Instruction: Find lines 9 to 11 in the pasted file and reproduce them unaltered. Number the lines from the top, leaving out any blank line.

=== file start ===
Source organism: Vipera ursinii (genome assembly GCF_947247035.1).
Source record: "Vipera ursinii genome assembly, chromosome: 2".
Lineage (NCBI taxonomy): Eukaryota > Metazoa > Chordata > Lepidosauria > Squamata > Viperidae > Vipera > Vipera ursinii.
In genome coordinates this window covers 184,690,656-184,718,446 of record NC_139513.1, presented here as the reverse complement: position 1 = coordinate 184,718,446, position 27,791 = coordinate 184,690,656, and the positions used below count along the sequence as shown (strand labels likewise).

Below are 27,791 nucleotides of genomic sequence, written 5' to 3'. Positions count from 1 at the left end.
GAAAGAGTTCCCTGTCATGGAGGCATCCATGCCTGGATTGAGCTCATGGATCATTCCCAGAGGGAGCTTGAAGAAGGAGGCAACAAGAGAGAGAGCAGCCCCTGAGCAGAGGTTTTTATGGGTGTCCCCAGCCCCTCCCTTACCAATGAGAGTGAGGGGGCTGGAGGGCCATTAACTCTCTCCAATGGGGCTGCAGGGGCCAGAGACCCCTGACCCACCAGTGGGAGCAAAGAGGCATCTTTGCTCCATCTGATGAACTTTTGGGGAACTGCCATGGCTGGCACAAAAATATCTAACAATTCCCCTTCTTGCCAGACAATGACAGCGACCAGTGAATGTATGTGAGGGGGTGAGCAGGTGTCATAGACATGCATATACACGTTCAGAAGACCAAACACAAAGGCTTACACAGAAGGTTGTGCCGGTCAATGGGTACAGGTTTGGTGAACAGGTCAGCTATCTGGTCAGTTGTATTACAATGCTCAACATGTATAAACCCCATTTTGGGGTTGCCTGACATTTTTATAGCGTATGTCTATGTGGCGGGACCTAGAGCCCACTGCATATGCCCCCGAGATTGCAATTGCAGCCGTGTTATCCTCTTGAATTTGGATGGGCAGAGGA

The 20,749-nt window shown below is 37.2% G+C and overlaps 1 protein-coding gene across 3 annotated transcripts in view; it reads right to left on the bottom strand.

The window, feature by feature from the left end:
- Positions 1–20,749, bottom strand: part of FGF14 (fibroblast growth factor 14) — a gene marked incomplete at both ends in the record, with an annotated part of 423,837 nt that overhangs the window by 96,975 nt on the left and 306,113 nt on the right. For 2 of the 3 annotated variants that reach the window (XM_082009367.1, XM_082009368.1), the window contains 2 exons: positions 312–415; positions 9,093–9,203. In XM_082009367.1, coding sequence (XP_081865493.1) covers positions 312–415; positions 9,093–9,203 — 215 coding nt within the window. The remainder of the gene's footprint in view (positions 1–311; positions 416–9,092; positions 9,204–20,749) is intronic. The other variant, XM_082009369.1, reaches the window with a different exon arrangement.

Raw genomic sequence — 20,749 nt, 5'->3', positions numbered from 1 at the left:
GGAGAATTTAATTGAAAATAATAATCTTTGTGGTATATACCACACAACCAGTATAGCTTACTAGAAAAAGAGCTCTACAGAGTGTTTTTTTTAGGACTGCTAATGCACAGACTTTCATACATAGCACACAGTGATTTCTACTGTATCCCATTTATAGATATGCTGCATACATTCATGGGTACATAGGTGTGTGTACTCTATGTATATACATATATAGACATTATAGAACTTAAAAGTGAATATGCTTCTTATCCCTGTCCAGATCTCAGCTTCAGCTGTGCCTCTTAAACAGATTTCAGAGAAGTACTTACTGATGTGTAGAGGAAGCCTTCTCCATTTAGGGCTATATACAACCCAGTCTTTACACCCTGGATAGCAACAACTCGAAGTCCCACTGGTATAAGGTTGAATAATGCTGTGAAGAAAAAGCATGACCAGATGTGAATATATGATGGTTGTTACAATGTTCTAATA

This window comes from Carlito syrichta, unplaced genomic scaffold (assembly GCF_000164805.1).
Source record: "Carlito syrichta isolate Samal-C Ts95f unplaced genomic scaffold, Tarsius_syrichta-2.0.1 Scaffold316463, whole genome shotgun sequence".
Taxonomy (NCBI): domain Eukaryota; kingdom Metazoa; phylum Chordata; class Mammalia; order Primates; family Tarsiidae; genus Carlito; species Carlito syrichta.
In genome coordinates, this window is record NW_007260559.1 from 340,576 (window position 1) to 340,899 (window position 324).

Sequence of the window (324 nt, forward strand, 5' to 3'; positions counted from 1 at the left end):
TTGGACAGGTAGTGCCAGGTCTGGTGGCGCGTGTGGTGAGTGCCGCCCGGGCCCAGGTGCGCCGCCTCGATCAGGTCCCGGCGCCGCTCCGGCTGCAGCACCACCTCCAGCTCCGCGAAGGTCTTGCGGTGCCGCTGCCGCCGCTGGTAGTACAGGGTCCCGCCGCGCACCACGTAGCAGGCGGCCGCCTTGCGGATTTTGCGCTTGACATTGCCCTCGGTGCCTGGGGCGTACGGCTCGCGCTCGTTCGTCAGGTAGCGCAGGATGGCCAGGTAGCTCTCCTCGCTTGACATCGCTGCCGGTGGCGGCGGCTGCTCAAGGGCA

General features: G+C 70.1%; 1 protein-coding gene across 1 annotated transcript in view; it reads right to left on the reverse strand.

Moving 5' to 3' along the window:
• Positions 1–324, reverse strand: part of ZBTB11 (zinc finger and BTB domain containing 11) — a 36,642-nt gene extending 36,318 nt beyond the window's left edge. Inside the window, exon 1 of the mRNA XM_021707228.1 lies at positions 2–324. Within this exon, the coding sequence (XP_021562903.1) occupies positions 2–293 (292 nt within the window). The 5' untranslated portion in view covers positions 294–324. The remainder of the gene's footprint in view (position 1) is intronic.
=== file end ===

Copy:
- Positions 1–20,749, bottom strand: part of FGF14 (fibroblast growth factor 14) — a gene marked incomplete at both ends in the record, with an annotated part of 423,837 nt that overhangs the window by 96,975 nt on the left and 306,113 nt on the right. For 2 of the 3 annotated variants that reach the window (XM_082009367.1, XM_082009368.1), the window contains 2 exons: positions 312–415; positions 9,093–9,203. In XM_082009367.1, coding sequence (XP_081865493.1) covers positions 312–415; positions 9,093–9,203 — 215 coding nt within the window. The remainder of the gene's footprint in view (positions 1–311; positions 416–9,092; positions 9,204–20,749) is intronic. The other variant, XM_082009369.1, reaches the window with a different exon arrangement.

Raw genomic sequence — 20,749 nt, 5'->3', positions numbered from 1 at the left:
GGAGAATTTAATTGAAAATAATAATCTTTGTGGTATATACCACACAACCAGTATAGCTTACTAGAAAAAGAGCTCTACAGAGTGTTTTTTTTAGGACTGCTAATGCACAGACTTTCATACATAGCACACAGTGATTTCTACTGTATCCCATTTATAGATATGCTGCATACATTCATGGGTACATAGGTGTGTGTACTCTATGTATATACATATATAGACATTATAGAACTTAAAAGTGAATATGCTTCTTATCCCTGTCCAGATCTCAGCTTCAGCTGTGCCTCTTAAACAGATTTCAGAGAAGTACTTACTGATGTGTAGAGGAAGCCTTCTCCATTTAGGGCTATATACAACCCAGTCTTTACACCCTGGATAGCAACAACTCGAAGTCCCACTGGTATAAGGTTGAATAATGCTGTGAAGAAAAAGCATGACCAGATGTGAATATATGATGGTTGTTACAATGTTCTAATA